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Taliban denies endorsing Donald Trump

Afghan militant group says CBS misrepresented its words

Emily Goddard
Sunday 11 October 2020 11:44 BST
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Donald Trump takes his mask off before speaking from the South Portico of the White House in Washington, DC during a rally on 10 October
Donald Trump takes his mask off before speaking from the South Portico of the White House in Washington, DC during a rally on 10 October (AFP via Getty Images)
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The Taliban has denied endorsing Donald Trump after reports emerged claiming the Afghan militant group had said it hoped the US president would be re-elected.

Zabihullah Mujahid, a spokesperson for the Taliban, was reported to have supported Mr Trump’s bid to remain in the White House and expressed concern over his health.

CBS News quoted Zabihullah Mujahid to have said during a phone interview: “We hope he will win the election and wind up US military presence in Afghanistan.”

The American news outlet also said another Taliban senior leader told them: “When we heard about Trump being Covid-19 positive, we got worried for his health, but seems he is getting better.”

In response, Trump campaign spokesperson Tim Murtaugh said they “reject” the Taliban support, adding: “The Taliban should know that the president will always protect American interests by any means necessary.”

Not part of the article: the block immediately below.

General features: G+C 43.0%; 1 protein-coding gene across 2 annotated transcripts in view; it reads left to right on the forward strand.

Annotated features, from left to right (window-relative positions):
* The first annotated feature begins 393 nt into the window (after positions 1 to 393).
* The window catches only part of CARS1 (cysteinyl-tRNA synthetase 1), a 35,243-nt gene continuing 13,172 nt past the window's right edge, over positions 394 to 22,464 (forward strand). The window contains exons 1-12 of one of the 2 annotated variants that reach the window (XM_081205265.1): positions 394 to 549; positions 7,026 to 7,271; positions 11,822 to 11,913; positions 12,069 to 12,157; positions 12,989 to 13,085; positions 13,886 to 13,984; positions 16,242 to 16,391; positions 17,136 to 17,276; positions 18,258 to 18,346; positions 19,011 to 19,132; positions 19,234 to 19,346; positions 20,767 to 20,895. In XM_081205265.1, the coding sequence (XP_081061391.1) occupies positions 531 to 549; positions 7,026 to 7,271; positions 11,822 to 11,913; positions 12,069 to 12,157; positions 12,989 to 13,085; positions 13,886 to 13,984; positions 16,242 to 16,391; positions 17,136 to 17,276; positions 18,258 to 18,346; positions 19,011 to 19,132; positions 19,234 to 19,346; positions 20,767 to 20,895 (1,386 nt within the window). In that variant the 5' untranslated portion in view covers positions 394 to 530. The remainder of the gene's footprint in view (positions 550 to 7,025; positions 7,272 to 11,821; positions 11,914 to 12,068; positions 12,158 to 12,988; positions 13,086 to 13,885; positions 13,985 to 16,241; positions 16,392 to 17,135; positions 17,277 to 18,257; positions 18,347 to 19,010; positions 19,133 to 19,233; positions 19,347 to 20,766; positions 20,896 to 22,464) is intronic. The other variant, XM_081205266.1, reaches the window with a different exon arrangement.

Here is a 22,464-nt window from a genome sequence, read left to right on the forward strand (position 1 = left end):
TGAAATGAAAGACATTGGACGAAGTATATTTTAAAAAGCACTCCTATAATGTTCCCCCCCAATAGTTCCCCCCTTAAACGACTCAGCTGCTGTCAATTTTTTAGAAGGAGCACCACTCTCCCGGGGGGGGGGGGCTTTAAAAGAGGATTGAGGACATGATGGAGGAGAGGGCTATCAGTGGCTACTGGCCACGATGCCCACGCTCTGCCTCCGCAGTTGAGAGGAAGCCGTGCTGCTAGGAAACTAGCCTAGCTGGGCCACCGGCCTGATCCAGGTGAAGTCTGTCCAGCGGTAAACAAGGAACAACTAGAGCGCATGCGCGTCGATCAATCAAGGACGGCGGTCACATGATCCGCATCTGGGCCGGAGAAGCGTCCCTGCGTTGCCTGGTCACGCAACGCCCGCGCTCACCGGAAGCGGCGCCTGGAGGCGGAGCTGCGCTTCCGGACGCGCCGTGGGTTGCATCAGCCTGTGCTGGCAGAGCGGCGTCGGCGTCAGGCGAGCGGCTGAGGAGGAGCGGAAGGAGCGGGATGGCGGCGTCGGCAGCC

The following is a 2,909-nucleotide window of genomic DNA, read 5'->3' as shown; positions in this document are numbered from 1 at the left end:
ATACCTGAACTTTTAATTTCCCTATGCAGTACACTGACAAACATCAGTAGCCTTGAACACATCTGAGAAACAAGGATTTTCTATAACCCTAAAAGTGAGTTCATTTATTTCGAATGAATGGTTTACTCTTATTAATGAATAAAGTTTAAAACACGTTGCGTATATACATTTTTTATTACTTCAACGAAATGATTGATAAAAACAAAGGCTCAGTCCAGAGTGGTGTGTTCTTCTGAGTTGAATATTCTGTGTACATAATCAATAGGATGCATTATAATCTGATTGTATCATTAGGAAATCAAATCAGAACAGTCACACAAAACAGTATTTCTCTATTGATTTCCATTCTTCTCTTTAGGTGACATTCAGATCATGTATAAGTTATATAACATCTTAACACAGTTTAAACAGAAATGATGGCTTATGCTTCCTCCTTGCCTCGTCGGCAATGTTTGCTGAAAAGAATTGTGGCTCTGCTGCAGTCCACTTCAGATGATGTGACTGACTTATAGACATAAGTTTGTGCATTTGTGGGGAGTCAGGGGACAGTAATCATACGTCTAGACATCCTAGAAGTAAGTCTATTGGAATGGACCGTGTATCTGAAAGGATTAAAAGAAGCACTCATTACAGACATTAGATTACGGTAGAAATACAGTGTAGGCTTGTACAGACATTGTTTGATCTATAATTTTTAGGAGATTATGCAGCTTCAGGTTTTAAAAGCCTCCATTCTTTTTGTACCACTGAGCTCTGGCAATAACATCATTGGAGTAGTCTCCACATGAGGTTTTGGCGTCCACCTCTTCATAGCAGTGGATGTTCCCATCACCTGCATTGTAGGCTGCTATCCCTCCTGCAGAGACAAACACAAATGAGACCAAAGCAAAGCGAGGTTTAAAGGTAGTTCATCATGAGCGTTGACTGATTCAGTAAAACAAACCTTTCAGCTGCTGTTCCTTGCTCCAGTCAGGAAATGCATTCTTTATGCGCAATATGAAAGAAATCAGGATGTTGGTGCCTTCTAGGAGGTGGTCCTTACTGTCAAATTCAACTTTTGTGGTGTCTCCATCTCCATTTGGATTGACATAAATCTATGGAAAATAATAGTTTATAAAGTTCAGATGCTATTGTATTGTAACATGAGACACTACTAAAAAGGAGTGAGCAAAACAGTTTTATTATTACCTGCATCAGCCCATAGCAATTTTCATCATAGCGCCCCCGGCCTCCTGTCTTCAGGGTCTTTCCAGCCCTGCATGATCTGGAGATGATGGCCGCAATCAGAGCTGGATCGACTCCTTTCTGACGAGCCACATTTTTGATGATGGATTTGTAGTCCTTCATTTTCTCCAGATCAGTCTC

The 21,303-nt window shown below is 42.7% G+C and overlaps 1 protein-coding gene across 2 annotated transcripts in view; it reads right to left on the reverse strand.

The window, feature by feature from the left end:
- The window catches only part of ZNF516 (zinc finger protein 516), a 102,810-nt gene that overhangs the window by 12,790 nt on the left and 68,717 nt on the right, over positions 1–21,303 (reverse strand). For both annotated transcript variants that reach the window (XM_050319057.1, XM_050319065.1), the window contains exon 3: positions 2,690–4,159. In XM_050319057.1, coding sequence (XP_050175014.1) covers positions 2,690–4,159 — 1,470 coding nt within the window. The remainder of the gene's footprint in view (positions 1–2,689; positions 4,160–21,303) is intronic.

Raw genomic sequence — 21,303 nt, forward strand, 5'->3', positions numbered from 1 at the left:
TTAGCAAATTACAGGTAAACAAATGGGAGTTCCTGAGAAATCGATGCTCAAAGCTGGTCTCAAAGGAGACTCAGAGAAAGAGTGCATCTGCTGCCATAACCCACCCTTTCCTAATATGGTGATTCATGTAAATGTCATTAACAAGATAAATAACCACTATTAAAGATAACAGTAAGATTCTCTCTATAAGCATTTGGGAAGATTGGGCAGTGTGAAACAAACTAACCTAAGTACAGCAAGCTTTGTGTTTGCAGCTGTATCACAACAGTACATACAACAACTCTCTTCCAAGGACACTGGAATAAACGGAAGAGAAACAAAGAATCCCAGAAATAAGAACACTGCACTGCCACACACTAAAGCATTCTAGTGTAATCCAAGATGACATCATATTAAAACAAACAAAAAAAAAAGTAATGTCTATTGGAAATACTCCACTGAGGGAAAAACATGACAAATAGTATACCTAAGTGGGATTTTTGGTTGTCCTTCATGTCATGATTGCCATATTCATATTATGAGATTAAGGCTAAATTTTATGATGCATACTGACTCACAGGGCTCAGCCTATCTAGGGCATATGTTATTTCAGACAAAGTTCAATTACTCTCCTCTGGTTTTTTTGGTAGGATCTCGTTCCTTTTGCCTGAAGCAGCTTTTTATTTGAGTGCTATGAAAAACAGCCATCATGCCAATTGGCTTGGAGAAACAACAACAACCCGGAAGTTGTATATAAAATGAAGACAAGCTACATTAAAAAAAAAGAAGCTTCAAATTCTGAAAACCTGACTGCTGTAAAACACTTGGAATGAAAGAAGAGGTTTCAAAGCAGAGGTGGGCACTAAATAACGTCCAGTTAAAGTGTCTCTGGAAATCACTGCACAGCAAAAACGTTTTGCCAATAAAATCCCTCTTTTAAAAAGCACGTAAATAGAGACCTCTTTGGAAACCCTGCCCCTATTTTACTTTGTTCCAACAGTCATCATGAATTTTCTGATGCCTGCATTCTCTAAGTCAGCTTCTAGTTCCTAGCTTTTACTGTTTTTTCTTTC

But the Taliban also appeared to reject the comments as Mr Mujahid published a “clarification” on Sunday, saying CBS “misinterpreted and misrepresented my words”.

“US news outlet @CBSNews has interpreted and published my remarks incorrectly. Nothing of the sort has been communicated as publicised by them,” he wrote on Twitter.

Mr Trump announced in a tweet on Thursday that he wants to bring US troops serving in Afghanistan home by Christmas.

Such a move to withdraw the remaining 5,000 troops and ending 19 years of US military presence in the country would likely be claimed as a victory by the Taliban.

The US deal with the Taliban had scheduled the withdrawal of troops by May 2021, subject to certain security guarantees.

Mr Trump said the US was “dealing very well with the Taliban” after Taliban and Afghan government peace negotiators held their first formal meeting to end two decades of war in September.

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